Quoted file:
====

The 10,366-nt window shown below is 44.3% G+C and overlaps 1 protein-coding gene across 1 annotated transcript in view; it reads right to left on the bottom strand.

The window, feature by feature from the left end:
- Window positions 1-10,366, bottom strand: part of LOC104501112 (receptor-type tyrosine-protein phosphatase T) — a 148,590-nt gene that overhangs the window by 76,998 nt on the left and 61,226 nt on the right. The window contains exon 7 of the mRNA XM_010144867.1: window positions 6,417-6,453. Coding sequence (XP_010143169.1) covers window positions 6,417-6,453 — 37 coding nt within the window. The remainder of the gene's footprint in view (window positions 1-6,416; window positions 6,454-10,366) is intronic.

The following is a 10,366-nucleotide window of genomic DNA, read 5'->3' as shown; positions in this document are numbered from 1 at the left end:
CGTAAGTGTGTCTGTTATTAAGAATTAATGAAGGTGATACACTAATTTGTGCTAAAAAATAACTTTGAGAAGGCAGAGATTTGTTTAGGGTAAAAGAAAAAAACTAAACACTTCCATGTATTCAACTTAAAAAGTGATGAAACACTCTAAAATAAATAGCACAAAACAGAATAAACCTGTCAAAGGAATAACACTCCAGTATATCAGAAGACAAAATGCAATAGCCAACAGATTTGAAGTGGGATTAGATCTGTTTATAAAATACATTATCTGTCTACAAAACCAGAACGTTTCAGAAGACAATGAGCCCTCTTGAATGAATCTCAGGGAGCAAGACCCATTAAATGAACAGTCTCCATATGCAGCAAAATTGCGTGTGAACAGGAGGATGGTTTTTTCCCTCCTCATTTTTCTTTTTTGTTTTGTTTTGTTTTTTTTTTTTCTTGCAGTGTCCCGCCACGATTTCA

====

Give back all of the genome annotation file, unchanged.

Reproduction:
The 10,366-nt window shown below is 44.3% G+C and overlaps 1 protein-coding gene across 1 annotated transcript in view; it reads right to left on the bottom strand.

The window, feature by feature from the left end:
- Window positions 1-10,366, bottom strand: part of LOC104501112 (receptor-type tyrosine-protein phosphatase T) — a 148,590-nt gene that overhangs the window by 76,998 nt on the left and 61,226 nt on the right. The window contains exon 7 of the mRNA XM_010144867.1: window positions 6,417-6,453. Coding sequence (XP_010143169.1) covers window positions 6,417-6,453 — 37 coding nt within the window. The remainder of the gene's footprint in view (window positions 1-6,416; window positions 6,454-10,366) is intronic.

The following is a 10,366-nucleotide window of genomic DNA, read 5'->3' as shown; positions in this document are numbered from 1 at the left end:
CGTAAGTGTGTCTGTTATTAAGAATTAATGAAGGTGATACACTAATTTGTGCTAAAAAATAACTTTGAGAAGGCAGAGATTTGTTTAGGGTAAAAGAAAAAAACTAAACACTTCCATGTATTCAACTTAAAAAGTGATGAAACACTCTAAAATAAATAGCACAAAACAGAATAAACCTGTCAAAGGAATAACACTCCAGTATATCAGAAGACAAAATGCAATAGCCAACAGATTTGAAGTGGGATTAGATCTGTTTATAAAATACATTATCTGTCTACAAAACCAGAACGTTTCAGAAGACAATGAGCCCTCTTGAATGAATCTCAGGGAGCAAGACCCATTAAATGAACAGTCTCCATATGCAGCAAAATTGCGTGTGAACAGGAGGATGGTTTTTTCCCTCCTCATTTTTCTTTTTTGTTTTGTTTTGTTTTTTTTTTTTCTTGCAGTGTCCCGCCACGATTTCA